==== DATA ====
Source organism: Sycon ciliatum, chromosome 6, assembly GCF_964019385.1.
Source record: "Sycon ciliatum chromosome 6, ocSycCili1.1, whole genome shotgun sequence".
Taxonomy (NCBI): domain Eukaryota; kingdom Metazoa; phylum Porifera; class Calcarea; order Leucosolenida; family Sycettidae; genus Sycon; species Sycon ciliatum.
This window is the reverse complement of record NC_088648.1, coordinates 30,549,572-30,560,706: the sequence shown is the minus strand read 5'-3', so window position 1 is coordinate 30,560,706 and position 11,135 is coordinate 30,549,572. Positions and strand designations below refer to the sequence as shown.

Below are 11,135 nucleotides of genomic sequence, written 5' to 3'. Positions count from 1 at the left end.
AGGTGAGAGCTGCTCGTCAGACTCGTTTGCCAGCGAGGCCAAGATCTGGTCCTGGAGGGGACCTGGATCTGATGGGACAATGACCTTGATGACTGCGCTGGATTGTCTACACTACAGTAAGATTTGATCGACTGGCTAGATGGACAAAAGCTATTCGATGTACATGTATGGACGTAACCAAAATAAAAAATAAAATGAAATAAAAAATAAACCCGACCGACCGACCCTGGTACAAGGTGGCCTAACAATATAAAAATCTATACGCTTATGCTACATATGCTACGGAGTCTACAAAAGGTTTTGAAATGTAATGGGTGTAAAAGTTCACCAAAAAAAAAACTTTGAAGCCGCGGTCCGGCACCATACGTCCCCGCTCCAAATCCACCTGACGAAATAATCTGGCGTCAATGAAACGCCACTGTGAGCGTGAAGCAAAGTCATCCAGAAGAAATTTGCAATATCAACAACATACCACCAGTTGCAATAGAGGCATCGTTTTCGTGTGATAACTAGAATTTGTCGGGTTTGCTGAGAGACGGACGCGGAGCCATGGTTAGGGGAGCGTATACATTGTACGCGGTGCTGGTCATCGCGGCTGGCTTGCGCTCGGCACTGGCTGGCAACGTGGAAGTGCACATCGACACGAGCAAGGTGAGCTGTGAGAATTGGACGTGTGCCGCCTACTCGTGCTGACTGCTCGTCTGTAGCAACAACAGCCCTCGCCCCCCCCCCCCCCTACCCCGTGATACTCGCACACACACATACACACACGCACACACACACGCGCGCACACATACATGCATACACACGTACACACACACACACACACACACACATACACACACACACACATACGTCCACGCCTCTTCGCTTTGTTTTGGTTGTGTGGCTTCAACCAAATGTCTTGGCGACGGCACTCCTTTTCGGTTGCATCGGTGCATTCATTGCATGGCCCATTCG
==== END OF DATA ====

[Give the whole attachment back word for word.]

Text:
Source organism: Sycon ciliatum, chromosome 6, assembly GCF_964019385.1.
Source record: "Sycon ciliatum chromosome 6, ocSycCili1.1, whole genome shotgun sequence".
Taxonomy (NCBI): domain Eukaryota; kingdom Metazoa; phylum Porifera; class Calcarea; order Leucosolenida; family Sycettidae; genus Sycon; species Sycon ciliatum.
This window is the reverse complement of record NC_088648.1, coordinates 30,549,572-30,560,706: the sequence shown is the minus strand read 5'-3', so window position 1 is coordinate 30,560,706 and position 11,135 is coordinate 30,549,572. Positions and strand designations below refer to the sequence as shown.

Below are 11,135 nucleotides of genomic sequence, written 5' to 3'. Positions count from 1 at the left end.
AGGTGAGAGCTGCTCGTCAGACTCGTTTGCCAGCGAGGCCAAGATCTGGTCCTGGAGGGGACCTGGATCTGATGGGACAATGACCTTGATGACTGCGCTGGATTGTCTACACTACAGTAAGATTTGATCGACTGGCTAGATGGACAAAAGCTATTCGATGTACATGTATGGACGTAACCAAAATAAAAAATAAAATGAAATAAAAAATAAACCCGACCGACCGACCCTGGTACAAGGTGGCCTAACAATATAAAAATCTATACGCTTATGCTACATATGCTACGGAGTCTACAAAAGGTTTTGAAATGTAATGGGTGTAAAAGTTCACCAAAAAAAAAACTTTGAAGCCGCGGTCCGGCACCATACGTCCCCGCTCCAAATCCACCTGACGAAATAATCTGGCGTCAATGAAACGCCACTGTGAGCGTGAAGCAAAGTCATCCAGAAGAAATTTGCAATATCAACAACATACCACCAGTTGCAATAGAGGCATCGTTTTCGTGTGATAACTAGAATTTGTCGGGTTTGCTGAGAGACGGACGCGGAGCCATGGTTAGGGGAGCGTATACATTGTACGCGGTGCTGGTCATCGCGGCTGGCTTGCGCTCGGCACTGGCTGGCAACGTGGAAGTGCACATCGACACGAGCAAGGTGAGCTGTGAGAATTGGACGTGTGCCGCCTACTCGTGCTGACTGCTCGTCTGTAGCAACAACAGCCCTCGCCCCCCCCCCCCCCTACCCCGTGATACTCGCACACACACATACACACACGCACACACACACGCGCGCACACATACATGCATACACACGTACACACACACACACACACACACACATACACACACACACACATACGTCCACGCCTCTTCGCTTTGTTTTGGTTGTGTGGCTTCAACCAAATGTCTTGGCGACGGCACTCCTTTTCGGTTGCATCGGTGCATTCATTGCATGGCCCATTCG